Former city attorney faces censure for buying client’s property

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Kalispell attorney faces censure for buying the property of two clients after filing liens for failure to pay attorney’s fees

By AMY BETH HANSON

Associated Press

HELENA, Mont. (AP) — A Kalispell attorney faces censure for buying the properties of two clients after filing liens for failure to pay attorney’s fees.

David G. Tennant must appear before the Montana Supreme Court on April 18 for a public censure over his debt collection practices.

The court on Tuesday also ordered him to return the title to one of two residential lots that he purchased at a Flathead County sheriff’s sale to his former client, John Ray, along with any money he makes from the sale of the other lot that exceeds the $34,000 default judgment.

The lots near Columbia Falls were initially priced at $80,000 each and are now on the market for $65,000 each, court records said.

Richard and Debbie Harshman were able to redeem their property near Hungry Horse by paying an $8,100 judgment, plus interest.

Ray and the Harshmans filed complaints with the Office of Disciplinary Counsel arguing that Tennant’s law firm assigned Ray’s judgment to a limited liability company half owned by Tennant and assigned the Harshman judgment to a collection agency owned by Tennant. The Tennant-owned companies purchased the properties at auction.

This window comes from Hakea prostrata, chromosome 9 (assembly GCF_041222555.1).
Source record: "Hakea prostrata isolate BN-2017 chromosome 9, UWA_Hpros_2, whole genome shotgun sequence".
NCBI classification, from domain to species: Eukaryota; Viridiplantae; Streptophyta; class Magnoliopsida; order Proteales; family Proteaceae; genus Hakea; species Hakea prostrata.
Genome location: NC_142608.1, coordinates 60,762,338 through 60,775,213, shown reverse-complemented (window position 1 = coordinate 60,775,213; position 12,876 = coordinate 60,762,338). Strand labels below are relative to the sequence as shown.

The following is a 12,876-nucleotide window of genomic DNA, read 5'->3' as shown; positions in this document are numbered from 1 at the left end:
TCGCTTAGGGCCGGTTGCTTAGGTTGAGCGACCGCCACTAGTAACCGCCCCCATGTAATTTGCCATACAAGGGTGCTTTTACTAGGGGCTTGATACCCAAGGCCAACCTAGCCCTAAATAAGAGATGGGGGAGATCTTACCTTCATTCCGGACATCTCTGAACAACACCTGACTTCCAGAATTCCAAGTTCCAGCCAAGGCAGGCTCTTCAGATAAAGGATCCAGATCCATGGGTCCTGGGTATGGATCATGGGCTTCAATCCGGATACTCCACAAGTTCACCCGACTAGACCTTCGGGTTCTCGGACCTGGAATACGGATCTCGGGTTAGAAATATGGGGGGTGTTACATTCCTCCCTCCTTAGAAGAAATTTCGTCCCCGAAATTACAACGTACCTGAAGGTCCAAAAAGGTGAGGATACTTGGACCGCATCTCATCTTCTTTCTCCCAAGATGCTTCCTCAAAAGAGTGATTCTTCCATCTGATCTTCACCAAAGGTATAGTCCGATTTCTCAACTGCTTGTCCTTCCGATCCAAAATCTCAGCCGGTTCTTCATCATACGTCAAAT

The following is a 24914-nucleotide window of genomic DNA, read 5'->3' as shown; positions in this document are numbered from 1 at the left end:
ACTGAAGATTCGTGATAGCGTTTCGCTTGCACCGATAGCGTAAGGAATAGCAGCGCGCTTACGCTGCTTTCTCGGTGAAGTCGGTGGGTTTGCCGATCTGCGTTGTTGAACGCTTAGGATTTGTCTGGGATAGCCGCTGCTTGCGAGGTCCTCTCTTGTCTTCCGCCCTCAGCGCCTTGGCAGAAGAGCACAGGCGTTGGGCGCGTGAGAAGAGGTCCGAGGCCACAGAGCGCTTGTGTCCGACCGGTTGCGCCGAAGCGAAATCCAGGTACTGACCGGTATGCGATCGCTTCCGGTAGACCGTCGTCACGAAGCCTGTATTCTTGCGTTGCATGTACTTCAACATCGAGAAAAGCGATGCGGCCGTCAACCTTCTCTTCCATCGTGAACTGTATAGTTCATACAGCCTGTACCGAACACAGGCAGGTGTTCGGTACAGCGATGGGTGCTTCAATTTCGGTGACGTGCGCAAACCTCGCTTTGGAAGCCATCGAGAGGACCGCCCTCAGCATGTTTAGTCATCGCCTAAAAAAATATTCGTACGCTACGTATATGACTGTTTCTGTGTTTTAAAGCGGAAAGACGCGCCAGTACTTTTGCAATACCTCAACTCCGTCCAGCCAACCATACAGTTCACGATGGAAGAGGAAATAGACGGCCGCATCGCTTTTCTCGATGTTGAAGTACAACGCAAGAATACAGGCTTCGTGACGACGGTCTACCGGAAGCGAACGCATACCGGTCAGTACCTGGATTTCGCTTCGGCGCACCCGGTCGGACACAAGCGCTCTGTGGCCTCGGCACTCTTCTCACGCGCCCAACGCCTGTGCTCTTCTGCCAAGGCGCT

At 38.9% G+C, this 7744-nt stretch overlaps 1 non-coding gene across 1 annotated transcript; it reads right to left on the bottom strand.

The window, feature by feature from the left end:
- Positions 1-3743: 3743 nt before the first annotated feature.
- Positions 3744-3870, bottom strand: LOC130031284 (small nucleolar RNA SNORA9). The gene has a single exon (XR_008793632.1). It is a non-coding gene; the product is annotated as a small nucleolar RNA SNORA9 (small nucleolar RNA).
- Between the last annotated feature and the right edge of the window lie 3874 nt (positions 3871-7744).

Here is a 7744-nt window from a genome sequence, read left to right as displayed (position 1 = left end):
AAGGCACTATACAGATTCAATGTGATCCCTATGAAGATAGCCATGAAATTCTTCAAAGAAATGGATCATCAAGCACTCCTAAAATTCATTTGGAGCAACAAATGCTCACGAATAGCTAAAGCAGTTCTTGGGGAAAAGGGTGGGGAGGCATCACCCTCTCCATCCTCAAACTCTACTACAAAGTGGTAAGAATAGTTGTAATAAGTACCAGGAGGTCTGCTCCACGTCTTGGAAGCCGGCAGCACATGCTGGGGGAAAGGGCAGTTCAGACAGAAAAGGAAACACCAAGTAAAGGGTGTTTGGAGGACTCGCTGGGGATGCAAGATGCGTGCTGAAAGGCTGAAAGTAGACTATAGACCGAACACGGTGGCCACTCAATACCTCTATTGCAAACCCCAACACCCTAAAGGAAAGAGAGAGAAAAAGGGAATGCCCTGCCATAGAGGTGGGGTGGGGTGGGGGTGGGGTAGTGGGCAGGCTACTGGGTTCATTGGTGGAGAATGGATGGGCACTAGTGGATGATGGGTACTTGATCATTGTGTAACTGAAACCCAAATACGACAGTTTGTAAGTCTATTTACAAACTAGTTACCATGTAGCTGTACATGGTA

The Commission on Practice found that Tennant violated provisions of the Montana Rules of Professional Conduct by representing his law firm in collecting the fees while acquiring an ownership interest in a client’s property.

The ODC also argued, and the Supreme Court agreed, that Tennant acted unethically in collecting the judgment from the Harshmans because he learned of the existence of the couple’s property as part of his representation of them as they sought to evict a tenant.

The commission recommended and the Supreme Court agreed that in the future Tennant must provide clients and former clients with copies of any attorney’s liens filed against them by him or his firm and for the next three years he must notify the ODC when he takes such action.

The Supreme Court also ordered Tennant to pay about $2,200 for the cost of the proceedings.

The ODC had recommended Tennant’s law license be suspended for seven months.

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